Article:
The United States and Europe have opened negotiations on what could become the world's largest free trade zone, but the initial talks were overshadowed by reports of Washington's spying on its European allies.
The negotiations began Monday in Washington, with meetings scheduled throughout the week.
The U.S. and the combined 28-nation European Union are already the world's two largest economies. But with contentious issues on tariffs and other barriers to free trade dividing them, the periodic talks are likely to last for months. They are targeting the end of 2014 for completion of a deal.
The trade talks, announced last month, were almost derailed after former U.S. intelligence contractor Edward Snowden disclosed details of clandestine surveillance programs being conducted by the secretive National Security Agency, including Washington's spying on some European agencies and governments.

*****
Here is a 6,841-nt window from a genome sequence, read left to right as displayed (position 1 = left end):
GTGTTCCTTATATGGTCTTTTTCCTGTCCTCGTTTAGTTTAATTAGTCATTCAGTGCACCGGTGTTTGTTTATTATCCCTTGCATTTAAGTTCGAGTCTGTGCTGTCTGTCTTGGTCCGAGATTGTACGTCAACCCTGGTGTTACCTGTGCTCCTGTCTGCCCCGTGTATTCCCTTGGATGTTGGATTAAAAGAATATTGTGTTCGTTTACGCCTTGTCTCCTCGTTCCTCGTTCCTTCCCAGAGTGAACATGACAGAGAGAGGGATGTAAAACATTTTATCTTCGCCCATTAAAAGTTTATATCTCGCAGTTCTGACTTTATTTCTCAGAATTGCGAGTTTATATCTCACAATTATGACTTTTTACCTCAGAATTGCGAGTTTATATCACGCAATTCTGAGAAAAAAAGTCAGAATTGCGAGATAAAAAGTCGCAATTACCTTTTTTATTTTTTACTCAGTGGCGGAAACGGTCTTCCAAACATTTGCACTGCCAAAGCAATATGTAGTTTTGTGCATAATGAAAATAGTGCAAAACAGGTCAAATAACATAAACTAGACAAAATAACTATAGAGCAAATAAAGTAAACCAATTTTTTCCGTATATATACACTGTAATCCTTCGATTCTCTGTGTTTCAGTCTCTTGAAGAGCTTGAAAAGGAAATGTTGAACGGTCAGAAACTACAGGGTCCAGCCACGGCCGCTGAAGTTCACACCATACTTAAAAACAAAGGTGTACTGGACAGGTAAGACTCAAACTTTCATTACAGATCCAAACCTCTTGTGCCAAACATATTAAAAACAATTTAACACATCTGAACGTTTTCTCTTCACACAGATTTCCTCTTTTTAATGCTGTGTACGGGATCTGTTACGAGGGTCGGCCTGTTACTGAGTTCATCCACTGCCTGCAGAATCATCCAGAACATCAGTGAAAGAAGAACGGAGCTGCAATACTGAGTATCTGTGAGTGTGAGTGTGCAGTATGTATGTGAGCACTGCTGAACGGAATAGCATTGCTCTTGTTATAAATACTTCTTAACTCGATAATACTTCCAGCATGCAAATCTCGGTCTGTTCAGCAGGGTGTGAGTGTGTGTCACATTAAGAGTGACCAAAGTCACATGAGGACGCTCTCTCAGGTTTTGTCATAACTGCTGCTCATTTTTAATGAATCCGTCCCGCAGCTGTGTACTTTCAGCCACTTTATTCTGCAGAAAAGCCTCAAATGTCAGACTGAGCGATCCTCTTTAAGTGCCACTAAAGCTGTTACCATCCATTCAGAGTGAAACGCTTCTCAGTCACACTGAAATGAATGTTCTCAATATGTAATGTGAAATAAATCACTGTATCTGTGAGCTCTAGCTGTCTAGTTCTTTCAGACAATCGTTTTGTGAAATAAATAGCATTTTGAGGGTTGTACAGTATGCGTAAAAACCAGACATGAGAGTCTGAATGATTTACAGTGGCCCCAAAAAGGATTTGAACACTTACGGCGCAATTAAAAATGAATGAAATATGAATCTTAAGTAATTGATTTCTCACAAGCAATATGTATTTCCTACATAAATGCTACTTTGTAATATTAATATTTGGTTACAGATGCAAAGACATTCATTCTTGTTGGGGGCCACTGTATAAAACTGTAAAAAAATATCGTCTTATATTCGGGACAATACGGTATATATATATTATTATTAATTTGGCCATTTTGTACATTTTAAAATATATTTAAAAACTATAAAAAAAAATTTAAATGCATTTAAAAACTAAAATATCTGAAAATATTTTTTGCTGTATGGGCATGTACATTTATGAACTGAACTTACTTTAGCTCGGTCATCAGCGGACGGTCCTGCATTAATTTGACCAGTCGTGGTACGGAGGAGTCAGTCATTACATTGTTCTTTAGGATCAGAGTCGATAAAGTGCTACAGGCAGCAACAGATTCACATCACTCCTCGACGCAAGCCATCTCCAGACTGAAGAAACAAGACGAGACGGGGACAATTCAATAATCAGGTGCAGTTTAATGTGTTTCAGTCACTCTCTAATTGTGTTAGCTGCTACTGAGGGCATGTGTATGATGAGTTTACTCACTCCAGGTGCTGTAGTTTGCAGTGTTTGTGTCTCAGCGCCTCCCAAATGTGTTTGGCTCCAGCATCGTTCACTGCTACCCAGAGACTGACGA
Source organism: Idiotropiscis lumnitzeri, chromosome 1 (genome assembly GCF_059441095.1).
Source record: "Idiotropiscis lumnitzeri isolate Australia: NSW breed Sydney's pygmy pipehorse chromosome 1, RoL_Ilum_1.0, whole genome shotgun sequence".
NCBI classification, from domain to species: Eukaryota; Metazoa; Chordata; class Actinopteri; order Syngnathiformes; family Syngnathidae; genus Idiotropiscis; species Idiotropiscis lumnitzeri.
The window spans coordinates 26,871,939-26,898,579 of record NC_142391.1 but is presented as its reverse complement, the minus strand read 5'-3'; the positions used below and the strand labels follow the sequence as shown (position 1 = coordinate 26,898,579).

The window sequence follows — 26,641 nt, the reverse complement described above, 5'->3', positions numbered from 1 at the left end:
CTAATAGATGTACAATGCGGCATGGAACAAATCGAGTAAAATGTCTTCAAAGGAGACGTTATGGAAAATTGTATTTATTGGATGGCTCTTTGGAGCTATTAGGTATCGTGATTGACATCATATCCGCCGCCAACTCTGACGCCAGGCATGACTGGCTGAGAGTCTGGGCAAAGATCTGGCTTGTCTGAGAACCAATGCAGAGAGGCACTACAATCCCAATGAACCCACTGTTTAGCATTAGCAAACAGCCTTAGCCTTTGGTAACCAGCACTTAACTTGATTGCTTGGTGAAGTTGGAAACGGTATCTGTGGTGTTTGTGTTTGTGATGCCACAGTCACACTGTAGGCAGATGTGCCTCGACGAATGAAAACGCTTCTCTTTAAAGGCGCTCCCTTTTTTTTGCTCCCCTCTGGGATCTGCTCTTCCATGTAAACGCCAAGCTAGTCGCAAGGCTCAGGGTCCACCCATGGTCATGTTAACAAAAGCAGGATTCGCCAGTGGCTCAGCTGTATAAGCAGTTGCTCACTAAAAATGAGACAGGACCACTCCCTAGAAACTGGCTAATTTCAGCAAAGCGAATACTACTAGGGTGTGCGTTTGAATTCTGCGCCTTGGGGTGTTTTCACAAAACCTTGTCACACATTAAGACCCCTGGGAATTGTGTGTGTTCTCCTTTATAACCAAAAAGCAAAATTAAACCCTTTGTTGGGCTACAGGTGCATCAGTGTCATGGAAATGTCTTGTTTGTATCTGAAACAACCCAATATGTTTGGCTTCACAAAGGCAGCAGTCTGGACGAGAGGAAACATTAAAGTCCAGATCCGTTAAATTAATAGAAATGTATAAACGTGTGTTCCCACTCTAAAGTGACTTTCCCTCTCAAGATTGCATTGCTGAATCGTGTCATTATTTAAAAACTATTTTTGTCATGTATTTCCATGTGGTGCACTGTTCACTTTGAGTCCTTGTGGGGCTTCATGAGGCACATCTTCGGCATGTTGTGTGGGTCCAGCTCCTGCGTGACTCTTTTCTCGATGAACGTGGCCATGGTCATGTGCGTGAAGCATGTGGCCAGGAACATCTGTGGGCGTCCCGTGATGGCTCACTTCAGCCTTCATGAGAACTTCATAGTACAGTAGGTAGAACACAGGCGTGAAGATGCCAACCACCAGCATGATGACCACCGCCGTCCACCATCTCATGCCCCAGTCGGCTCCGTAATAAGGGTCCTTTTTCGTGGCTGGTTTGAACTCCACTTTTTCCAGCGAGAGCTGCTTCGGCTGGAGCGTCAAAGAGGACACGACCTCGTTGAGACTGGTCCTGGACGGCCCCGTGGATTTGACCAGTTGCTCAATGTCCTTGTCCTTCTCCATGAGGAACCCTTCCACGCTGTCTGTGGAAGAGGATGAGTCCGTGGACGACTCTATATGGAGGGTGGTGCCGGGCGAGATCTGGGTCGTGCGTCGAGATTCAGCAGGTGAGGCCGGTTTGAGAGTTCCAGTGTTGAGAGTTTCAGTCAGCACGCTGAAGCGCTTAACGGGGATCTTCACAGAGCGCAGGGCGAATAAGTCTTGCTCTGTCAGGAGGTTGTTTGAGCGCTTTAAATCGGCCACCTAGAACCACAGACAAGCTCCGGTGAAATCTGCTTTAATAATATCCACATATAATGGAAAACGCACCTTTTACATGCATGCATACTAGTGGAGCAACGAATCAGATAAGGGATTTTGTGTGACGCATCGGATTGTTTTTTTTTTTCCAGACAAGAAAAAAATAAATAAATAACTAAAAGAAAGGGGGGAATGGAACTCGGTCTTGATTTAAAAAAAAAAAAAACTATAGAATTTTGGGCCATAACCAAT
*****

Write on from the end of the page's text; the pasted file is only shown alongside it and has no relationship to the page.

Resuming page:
European officials voiced anger over the U.S. spying on its allies. President Barack Obama said that "every intelligence service, not just ours," spies on other nations "to understand the world better."
As the trade negotiations open, parallel talks are being held over the U.S. data collection and privacy issues, but not the NSA spying on allies.
The trade talks are likely to cover a wide array of products and industries. Europe would like to end the wide preference U.S. governmental agencies give to American contractors and suppliers, while the U.S. wants to open European markets to biotechnology products, including genetically modified foods that some Europeans consider dangerous.